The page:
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Hermanos and the magic of Colombian coffee

Founded in 2018 by brothers Victor and Santiago Gamboa and business partner Adnan Millwala, Hermanos Coffee Roasters has made its mission to present a modern, contemporary vision of Colombian specialty coffee in the UK

Santiago Gamboa, Adnan Millwala, Victor Santiago | Photo credit: Hermanos Coffee Roasters 


Colombia is a nation of rugged mountains, lush rainforests and turquoise coastlines and the huge diversity of the country’s coffee owes as much to these microclimates as it does to the skill of its smallholder farmers. 

With over 20 different coffee growing regions and more than 850,000 acres dedicated to coffee cultivation, Colombia is the world’s largest producer of arabica, with an estimated export value of $3.96bn. 

“Colombia produces some of the best coffee in the world. But the variety is huge, and few places have celebrated that diversity,” says Victor Gamboa, one of the three founders behind London-based Hermanos Coffee Roasters. 

After moving from Colombia to the UK in the early 2000s, brothers Victor and Santiago Gamboa identified an opportunity to share their passion for Colombian specialty coffee in London. 

With London-based friend and business partner Adnan Millwala – whose passion for coffee flourished after taking a six-month career break from the financial sector to visit coffee farmers in Colombia – the trio began roasting coffee in the UK in 2016 under e-commerce brand Zona Cafetera. Two years later they founded Hermanos – meaning brothers in Spanish – with a pop-up location in Walthamstow, east London. 

“Many shops offered Colombian coffee, but usually among many other origins – Brazilian, Indonesian or Ethiopian. Being Colombians, we saw a great opportunity to be the specialists championing Colombian coffee,” says Santiago, who leads Hermanos’ coffee sourcing programme. 

Hermanos has now scaled to nine outlets across the UK capital, including prominent sites on Portobello Road and Columbia Road.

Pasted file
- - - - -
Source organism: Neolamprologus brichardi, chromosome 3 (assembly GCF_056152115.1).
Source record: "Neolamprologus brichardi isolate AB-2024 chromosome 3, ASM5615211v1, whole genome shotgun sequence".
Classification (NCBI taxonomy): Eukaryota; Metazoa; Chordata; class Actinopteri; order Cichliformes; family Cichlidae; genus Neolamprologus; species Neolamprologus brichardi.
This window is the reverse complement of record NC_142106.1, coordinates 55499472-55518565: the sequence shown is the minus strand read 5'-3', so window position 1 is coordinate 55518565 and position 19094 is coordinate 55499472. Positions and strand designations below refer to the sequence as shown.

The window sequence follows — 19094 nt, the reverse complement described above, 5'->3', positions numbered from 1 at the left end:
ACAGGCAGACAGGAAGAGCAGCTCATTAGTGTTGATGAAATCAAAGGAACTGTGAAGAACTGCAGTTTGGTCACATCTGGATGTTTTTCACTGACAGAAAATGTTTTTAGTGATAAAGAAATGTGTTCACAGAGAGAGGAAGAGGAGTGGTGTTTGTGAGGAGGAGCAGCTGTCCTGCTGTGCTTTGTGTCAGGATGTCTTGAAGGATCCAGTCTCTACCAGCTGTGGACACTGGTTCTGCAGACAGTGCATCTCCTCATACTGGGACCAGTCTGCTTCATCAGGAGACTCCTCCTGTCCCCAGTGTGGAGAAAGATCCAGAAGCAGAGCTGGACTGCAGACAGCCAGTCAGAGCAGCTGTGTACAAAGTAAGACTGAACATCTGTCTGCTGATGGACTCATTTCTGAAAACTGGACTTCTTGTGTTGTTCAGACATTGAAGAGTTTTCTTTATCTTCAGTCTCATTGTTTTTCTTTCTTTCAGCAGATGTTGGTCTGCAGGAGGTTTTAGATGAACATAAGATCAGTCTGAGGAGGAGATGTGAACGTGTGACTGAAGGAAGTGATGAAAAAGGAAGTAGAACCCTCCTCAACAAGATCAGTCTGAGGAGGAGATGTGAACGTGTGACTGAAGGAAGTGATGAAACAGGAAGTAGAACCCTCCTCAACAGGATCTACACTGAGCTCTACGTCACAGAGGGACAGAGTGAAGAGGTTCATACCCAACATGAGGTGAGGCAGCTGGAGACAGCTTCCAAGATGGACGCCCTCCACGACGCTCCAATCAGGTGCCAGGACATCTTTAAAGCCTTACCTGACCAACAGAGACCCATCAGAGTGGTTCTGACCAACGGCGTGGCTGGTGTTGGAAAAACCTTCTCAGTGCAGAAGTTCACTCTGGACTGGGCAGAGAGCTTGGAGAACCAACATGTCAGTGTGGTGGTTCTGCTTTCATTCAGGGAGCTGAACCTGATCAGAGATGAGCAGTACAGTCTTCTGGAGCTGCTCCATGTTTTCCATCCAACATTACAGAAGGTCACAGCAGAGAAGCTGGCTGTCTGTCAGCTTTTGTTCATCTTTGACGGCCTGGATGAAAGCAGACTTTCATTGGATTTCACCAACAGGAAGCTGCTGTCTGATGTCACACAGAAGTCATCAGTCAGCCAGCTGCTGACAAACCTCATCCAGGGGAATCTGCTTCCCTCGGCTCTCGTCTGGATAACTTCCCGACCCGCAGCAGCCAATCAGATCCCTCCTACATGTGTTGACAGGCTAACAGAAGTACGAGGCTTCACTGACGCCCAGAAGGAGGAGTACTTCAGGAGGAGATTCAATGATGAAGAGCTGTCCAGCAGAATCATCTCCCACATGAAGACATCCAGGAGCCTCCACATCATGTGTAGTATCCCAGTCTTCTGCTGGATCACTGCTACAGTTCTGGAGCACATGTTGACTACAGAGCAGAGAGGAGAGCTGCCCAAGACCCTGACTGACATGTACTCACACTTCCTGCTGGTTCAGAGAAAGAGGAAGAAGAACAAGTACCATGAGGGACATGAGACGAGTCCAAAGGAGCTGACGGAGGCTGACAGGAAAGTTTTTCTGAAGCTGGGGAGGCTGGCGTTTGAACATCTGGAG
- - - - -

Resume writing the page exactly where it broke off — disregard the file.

“We saw a great opportunity to be the specialists championing Colombian coffee” 
Santiago Gamboa 

With tasting notes ranging from tangy apple crumble and strawberry gelato to bergamot and earl grey tea, Hermanos champions the diversity of Colombia’s coffee by supporting smallholder farmers to invest in quality and boost crop profitability. 

Investing in long-term relationships with producers is key for Hermanos. The coffee roaster began working with Santander-based coffee farmer Felix Torres – who produces the brand’s best-selling, single origin Maria Torres coffee – in 2021. Purchasing Torres’ entire crop provided him with a stable income and saw his coffee sold overseas for the first time in three generations. In July 2023, Hermanos flew Torres to London, where he was able to chat with customers enjoying his coffee for the first time. 

Buoyed by strong footfall and a growing wholesale channel, the business has new domestic and international opportunities firmly on the horizon. However, the founders say any growth will be grounded in their Colombian roots. 

Victor (left), Adnan (second right) and Santiago (right) with Javier Alvear of Finca Las Brisas farm in Huila, Colombia | Photo credit: Hermanos Coffee Roasters 

“Being Colombian highlights our credentials and customers appreciate our first-hand knowledge,” Santiago says. 

Santiago, Victor and Adnan visit Colombia two to three times a year to maintain direct contact with farmers, providing technical advice and support to ensure they are producing coffee that is both high quality and relevant in the international specialty coffee market. 

“We try not to play with the market price of coffee. We pay farmers based on the quality of the coffee they produce,” Victor adds. 

Most Colombian coffee is produced by highly committed smallholder farmers. However, with climate change causing more frequent but lower yield crop cycles as opposed to a main annual harvest, many have struggled with the additional labour, storage and transportation requirements. 

With limited land for cultivation, smallholder farmers often focus on producing smaller batches of high-quality coffee over larger harvests of lower-grade crops – a dynamic Hermanos is keen to support.